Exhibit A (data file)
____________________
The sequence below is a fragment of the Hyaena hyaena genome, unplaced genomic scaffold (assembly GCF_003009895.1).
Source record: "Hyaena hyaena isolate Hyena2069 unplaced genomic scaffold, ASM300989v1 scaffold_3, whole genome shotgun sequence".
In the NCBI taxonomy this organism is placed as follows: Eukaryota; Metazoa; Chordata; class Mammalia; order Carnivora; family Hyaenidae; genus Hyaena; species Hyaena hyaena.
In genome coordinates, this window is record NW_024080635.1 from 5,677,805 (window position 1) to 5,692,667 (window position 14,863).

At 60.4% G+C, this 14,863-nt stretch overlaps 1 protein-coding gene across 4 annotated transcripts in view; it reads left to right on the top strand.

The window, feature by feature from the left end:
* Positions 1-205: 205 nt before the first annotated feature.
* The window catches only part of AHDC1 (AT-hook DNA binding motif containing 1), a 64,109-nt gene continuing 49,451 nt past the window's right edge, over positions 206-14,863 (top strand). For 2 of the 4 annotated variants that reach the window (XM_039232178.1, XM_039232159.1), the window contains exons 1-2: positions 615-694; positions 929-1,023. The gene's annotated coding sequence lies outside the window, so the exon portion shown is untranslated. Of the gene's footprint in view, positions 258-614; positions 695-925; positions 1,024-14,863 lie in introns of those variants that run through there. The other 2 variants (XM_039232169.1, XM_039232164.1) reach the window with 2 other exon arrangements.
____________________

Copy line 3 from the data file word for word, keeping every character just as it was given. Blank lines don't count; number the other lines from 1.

In the NCBI taxonomy this organism is placed as follows: Eukaryota; Metazoa; Chordata; class Mammalia; order Carnivora; family Hyaenidae; genus Hyaena; species Hyaena hyaena.